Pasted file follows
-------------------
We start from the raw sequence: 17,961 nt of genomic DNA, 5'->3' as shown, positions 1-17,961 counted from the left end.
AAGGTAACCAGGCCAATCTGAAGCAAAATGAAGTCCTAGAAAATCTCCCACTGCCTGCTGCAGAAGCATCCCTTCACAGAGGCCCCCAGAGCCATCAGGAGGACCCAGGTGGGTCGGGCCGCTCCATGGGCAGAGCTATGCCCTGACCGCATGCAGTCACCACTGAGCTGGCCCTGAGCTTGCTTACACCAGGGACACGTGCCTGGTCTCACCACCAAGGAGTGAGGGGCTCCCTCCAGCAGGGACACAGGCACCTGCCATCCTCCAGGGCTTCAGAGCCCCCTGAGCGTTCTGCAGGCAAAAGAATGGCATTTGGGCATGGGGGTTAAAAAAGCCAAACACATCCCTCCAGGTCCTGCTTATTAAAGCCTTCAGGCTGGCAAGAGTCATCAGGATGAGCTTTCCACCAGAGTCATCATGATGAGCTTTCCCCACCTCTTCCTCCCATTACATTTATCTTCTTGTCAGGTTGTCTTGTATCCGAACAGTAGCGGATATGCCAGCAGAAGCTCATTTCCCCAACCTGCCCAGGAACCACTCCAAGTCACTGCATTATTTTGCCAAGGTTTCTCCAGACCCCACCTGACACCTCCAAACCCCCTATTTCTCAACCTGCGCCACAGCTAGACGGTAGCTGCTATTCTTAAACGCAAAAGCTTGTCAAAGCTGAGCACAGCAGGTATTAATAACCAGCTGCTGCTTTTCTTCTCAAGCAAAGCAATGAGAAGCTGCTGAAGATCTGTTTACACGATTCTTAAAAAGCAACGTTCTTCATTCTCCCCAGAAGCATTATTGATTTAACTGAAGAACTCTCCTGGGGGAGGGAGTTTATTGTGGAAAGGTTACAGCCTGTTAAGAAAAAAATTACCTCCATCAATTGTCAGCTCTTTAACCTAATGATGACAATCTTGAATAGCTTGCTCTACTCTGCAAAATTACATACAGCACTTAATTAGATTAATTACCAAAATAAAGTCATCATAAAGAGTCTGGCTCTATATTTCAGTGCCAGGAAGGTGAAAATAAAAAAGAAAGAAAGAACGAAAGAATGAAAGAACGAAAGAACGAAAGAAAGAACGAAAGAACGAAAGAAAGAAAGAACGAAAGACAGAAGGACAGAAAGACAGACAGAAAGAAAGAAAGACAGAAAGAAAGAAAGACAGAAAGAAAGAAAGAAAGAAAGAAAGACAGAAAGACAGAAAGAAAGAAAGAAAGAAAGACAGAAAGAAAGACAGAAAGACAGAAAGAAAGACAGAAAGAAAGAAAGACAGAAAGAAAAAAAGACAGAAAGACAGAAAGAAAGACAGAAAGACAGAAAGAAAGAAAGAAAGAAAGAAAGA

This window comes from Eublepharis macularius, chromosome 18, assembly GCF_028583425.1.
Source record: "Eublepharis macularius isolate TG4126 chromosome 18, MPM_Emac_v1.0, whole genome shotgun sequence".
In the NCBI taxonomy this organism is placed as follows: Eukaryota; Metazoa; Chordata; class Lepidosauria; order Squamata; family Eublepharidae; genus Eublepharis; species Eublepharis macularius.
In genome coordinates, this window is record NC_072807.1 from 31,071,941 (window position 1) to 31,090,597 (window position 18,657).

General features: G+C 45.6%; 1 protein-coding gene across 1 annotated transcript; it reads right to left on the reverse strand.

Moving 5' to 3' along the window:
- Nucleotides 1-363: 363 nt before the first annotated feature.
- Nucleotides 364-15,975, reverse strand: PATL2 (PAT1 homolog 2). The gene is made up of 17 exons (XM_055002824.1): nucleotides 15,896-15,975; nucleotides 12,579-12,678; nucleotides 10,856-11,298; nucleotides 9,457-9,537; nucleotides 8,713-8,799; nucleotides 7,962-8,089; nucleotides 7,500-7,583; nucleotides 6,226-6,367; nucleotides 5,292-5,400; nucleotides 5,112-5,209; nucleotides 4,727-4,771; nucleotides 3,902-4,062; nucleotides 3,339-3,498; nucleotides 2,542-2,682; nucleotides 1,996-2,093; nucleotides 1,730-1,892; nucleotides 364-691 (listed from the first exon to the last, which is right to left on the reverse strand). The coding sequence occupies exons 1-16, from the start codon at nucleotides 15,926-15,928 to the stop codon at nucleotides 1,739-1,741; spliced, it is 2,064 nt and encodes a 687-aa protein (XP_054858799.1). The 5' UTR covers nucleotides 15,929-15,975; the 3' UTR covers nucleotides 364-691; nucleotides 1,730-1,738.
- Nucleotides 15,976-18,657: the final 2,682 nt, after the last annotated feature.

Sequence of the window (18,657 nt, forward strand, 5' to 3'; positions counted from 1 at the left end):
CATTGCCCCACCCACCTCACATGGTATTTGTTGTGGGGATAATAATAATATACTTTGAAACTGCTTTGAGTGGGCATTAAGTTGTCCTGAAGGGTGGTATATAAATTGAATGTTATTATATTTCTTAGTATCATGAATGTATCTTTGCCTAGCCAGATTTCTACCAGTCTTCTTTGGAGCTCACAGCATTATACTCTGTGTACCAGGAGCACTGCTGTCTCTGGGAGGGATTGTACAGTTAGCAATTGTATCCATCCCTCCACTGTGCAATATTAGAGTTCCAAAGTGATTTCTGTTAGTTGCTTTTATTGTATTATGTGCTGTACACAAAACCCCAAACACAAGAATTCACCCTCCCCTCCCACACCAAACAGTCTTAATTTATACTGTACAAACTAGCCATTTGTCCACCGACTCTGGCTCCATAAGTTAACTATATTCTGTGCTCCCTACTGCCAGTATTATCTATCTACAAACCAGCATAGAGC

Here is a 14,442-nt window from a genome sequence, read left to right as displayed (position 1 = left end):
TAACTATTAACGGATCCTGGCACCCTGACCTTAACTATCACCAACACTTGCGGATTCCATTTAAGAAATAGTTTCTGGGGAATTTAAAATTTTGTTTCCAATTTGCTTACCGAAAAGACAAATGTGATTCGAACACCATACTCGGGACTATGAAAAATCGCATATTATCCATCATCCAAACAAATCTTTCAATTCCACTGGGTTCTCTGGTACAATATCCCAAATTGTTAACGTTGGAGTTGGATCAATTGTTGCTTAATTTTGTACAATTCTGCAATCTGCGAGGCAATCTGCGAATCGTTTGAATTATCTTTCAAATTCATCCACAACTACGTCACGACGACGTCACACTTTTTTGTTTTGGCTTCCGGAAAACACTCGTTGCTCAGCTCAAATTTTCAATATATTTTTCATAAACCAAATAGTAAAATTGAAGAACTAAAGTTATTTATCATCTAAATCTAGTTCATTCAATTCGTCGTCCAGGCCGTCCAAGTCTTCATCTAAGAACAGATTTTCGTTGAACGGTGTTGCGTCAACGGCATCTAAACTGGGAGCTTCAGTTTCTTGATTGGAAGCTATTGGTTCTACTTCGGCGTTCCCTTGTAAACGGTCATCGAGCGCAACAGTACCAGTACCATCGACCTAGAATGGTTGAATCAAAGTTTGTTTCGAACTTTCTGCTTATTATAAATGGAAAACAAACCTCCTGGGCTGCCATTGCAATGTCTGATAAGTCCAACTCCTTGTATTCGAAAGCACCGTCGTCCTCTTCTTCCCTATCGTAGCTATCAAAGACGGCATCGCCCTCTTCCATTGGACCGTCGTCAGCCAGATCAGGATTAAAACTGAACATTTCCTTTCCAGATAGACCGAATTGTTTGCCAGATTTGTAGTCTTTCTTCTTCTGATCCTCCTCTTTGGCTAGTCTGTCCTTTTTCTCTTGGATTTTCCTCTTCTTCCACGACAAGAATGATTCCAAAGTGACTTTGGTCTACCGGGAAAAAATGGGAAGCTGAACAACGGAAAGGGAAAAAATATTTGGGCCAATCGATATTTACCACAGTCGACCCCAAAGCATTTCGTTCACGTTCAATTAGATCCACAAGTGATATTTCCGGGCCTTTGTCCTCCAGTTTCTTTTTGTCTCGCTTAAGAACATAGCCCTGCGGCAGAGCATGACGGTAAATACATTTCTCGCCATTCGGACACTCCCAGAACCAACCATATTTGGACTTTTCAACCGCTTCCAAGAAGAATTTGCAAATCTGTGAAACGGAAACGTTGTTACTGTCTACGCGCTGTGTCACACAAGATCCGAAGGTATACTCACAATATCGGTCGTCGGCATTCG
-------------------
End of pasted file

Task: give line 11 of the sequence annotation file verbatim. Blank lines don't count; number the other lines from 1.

- Nucleotides 15,976-18,657: the final 2,682 nt, after the last annotated feature.